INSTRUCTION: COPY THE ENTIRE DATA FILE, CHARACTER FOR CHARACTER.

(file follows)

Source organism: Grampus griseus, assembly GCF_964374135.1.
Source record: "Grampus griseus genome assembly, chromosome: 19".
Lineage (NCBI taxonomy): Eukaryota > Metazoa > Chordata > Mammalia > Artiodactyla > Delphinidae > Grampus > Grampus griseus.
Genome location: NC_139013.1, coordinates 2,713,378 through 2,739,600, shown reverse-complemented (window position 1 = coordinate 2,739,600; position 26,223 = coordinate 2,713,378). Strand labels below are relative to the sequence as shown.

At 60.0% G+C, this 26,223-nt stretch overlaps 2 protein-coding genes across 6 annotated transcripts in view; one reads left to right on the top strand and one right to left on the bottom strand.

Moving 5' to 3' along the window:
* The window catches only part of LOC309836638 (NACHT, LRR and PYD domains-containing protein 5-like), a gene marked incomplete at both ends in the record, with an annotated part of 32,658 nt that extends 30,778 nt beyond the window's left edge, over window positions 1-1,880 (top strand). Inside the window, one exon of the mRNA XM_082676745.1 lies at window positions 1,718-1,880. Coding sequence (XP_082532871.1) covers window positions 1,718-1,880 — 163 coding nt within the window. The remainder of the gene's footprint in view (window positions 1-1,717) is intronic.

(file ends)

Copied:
Source organism: Grampus griseus, assembly GCF_964374135.1.
Source record: "Grampus griseus genome assembly, chromosome: 19".
Lineage (NCBI taxonomy): Eukaryota > Metazoa > Chordata > Mammalia > Artiodactyla > Delphinidae > Grampus > Grampus griseus.
Genome location: NC_139013.1, coordinates 2,713,378 through 2,739,600, shown reverse-complemented (window position 1 = coordinate 2,739,600; position 26,223 = coordinate 2,713,378). Strand labels below are relative to the sequence as shown.

At 60.0% G+C, this 26,223-nt stretch overlaps 2 protein-coding genes across 6 annotated transcripts in view; one reads left to right on the top strand and one right to left on the bottom strand.

Moving 5' to 3' along the window:
* The window catches only part of LOC309836638 (NACHT, LRR and PYD domains-containing protein 5-like), a gene marked incomplete at both ends in the record, with an annotated part of 32,658 nt that extends 30,778 nt beyond the window's left edge, over window positions 1-1,880 (top strand). Inside the window, one exon of the mRNA XM_082676745.1 lies at window positions 1,718-1,880. Coding sequence (XP_082532871.1) covers window positions 1,718-1,880 — 163 coding nt within the window. The remainder of the gene's footprint in view (window positions 1-1,717) is intronic.